Monday, February 15, 2010

No 'Testicular Fortitude' in this White House

The Obama Administration is said to be terribly understaffed due to the Republicans' refusal to confirm Obama's nominees. So what does Obama do about it? With a historic number of holds on his nominees, does the President summon a little of that famed 'testicular fortitude' and prepare to make some recess appointments?

Um, no. Instead, the President effectively bows down to Republicans and promises he won't hurt them. Because governing the country is not so important that we want to risk hurting the feelings of Republicans.

Ezra Klein explains:

"On Tuesday," the president said in a statement released last night, "I told Senator McConnell that if Republican senators did not release these holds, I would exercise my authority to fill critically-needed positions in the federal government temporarily through the use of recess appointments. This is a rare but not unprecedented step that many other presidents have taken."

At this point in his presidency, George W. Bush had made 10 recess appointments. Over the course of his presidency, he would make almost 200. Bill Clinton made about 150. In describing recess appointments as "a rare but not unprecedented step," Obama made it harder to actually make any, because he's defined the procedure -- which, unlike the hold, is a defined constitutional power of the president rather than a courtesy observed in the Senate -- as an extraordinary last-resort. He also promised, later in the statement, that he wouldn't make any appointments this recess. . .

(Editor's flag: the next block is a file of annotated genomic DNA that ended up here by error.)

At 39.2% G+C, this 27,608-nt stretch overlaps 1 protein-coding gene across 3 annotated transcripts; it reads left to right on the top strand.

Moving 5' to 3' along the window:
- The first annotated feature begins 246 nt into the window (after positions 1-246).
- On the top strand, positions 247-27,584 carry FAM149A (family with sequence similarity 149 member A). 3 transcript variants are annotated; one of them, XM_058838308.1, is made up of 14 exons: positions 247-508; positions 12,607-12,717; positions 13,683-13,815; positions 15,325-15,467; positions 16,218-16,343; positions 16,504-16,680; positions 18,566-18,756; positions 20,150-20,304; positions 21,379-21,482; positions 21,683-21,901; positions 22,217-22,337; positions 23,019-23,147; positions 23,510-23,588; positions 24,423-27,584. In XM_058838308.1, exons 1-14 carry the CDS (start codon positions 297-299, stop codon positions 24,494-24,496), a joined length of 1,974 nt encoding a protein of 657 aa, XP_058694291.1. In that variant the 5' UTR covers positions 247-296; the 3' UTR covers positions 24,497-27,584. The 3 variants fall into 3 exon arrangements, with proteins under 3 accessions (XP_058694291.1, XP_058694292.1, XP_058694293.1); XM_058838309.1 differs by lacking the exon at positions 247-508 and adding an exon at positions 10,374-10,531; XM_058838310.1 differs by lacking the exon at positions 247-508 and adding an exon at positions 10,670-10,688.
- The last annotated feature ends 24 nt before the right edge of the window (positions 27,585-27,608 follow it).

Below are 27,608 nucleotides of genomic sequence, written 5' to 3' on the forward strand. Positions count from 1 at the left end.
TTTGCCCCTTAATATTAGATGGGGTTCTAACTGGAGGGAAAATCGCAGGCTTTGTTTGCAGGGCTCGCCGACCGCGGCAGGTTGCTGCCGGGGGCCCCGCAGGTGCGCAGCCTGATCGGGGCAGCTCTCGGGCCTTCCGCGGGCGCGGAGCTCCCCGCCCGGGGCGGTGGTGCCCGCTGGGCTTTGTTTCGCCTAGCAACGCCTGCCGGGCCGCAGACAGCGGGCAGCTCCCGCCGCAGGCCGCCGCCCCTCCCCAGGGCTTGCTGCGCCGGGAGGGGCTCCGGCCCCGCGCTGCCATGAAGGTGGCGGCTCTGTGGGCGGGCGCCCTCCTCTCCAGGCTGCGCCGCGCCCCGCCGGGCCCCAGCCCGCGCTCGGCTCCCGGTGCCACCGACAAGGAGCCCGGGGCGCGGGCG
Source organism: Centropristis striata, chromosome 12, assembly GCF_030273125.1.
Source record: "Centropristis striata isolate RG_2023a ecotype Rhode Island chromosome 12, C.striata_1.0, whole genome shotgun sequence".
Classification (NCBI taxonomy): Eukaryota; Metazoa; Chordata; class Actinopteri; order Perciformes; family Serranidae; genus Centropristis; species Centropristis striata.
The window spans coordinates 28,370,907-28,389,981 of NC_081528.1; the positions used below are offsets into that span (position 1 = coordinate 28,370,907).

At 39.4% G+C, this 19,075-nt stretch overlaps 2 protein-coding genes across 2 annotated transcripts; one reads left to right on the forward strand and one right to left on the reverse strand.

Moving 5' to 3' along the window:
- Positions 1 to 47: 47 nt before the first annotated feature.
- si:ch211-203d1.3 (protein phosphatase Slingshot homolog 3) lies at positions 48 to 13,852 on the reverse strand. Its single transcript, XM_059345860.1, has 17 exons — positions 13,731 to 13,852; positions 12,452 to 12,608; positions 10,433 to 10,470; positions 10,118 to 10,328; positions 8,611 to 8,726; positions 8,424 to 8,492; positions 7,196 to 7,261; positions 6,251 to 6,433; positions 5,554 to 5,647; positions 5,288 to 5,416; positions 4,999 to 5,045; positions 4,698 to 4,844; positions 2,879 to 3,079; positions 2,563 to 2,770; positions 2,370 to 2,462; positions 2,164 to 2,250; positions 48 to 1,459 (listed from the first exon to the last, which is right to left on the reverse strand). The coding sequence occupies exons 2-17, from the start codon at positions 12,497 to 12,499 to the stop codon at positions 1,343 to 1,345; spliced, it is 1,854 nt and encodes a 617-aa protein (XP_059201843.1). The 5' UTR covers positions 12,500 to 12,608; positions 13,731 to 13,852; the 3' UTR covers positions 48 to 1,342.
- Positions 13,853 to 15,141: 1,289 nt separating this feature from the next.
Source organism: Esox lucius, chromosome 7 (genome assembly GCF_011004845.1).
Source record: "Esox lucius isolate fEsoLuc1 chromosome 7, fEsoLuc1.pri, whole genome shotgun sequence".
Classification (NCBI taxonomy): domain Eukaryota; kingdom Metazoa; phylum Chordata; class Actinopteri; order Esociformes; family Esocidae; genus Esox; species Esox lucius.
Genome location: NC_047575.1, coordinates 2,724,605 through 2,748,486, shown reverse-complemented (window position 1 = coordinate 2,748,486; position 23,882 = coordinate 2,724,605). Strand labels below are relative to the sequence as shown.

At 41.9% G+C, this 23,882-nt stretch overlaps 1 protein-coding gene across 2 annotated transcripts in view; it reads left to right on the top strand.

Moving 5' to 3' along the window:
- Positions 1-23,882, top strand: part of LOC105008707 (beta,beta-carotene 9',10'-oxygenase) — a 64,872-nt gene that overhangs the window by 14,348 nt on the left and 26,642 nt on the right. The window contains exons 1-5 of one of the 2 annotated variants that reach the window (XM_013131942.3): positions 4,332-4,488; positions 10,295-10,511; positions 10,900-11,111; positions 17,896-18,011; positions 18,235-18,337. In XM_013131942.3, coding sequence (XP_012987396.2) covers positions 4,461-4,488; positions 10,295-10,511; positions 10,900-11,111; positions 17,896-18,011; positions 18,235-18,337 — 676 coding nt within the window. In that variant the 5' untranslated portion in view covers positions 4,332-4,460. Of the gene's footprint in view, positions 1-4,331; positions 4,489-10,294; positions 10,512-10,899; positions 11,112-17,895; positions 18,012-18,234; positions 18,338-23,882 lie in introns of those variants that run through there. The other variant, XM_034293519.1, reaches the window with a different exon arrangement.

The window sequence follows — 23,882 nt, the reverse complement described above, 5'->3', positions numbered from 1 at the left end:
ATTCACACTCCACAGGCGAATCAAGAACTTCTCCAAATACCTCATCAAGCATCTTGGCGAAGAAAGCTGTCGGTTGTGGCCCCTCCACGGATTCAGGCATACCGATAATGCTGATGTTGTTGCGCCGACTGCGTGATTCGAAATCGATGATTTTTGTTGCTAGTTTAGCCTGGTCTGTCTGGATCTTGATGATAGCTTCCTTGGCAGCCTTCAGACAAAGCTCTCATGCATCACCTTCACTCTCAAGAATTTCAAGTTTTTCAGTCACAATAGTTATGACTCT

What was the danger, then, of making recess appointments? That it would lead to a fight over Republican obstruction that the administration might actually win?